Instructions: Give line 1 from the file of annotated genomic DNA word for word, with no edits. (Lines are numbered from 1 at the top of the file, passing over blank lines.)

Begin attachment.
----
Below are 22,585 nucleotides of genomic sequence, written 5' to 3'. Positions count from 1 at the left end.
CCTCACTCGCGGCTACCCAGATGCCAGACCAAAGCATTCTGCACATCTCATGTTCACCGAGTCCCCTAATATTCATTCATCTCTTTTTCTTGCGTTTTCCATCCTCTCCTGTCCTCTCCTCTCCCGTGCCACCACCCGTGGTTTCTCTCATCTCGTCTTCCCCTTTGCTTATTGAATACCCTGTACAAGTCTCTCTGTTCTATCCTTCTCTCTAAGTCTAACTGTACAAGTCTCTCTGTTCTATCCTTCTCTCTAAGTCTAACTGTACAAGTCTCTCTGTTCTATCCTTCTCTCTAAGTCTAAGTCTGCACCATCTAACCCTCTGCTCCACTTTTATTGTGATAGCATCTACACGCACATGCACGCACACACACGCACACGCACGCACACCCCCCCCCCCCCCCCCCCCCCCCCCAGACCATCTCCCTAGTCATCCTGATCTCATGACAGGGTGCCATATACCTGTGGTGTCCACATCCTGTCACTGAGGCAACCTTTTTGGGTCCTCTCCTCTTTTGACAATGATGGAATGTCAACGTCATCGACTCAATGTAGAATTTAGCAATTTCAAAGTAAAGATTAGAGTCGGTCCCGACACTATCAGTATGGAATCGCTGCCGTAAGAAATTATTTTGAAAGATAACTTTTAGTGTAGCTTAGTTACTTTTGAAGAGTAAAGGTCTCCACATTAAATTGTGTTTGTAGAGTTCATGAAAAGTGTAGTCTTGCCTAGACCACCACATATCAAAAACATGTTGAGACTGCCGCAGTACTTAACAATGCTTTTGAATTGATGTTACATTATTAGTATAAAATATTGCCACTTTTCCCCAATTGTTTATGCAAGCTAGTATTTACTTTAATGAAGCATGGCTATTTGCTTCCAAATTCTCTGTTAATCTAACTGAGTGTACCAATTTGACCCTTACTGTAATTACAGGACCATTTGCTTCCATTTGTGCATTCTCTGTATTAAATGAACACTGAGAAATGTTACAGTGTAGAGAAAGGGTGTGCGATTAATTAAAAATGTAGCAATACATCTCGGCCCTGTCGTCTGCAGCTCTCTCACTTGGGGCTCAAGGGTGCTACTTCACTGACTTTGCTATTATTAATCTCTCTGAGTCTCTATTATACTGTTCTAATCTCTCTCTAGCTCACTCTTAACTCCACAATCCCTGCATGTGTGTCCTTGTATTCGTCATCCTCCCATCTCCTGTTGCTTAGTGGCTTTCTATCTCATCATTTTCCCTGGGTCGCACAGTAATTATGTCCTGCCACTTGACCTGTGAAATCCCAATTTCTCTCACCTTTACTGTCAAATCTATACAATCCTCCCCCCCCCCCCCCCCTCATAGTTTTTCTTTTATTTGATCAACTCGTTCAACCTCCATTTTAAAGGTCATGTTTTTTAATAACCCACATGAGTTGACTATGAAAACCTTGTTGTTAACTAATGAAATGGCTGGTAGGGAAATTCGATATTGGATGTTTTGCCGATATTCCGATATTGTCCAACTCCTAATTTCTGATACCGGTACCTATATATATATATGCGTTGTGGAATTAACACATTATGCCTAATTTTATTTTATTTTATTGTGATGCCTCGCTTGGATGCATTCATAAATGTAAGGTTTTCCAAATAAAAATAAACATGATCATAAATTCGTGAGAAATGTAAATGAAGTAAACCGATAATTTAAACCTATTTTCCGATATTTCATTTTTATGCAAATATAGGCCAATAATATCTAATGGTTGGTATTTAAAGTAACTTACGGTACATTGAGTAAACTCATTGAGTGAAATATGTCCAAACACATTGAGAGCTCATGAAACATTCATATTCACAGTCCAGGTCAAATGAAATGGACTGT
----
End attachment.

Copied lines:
Below are 22,585 nucleotides of genomic sequence, written 5' to 3'. Positions count from 1 at the left end.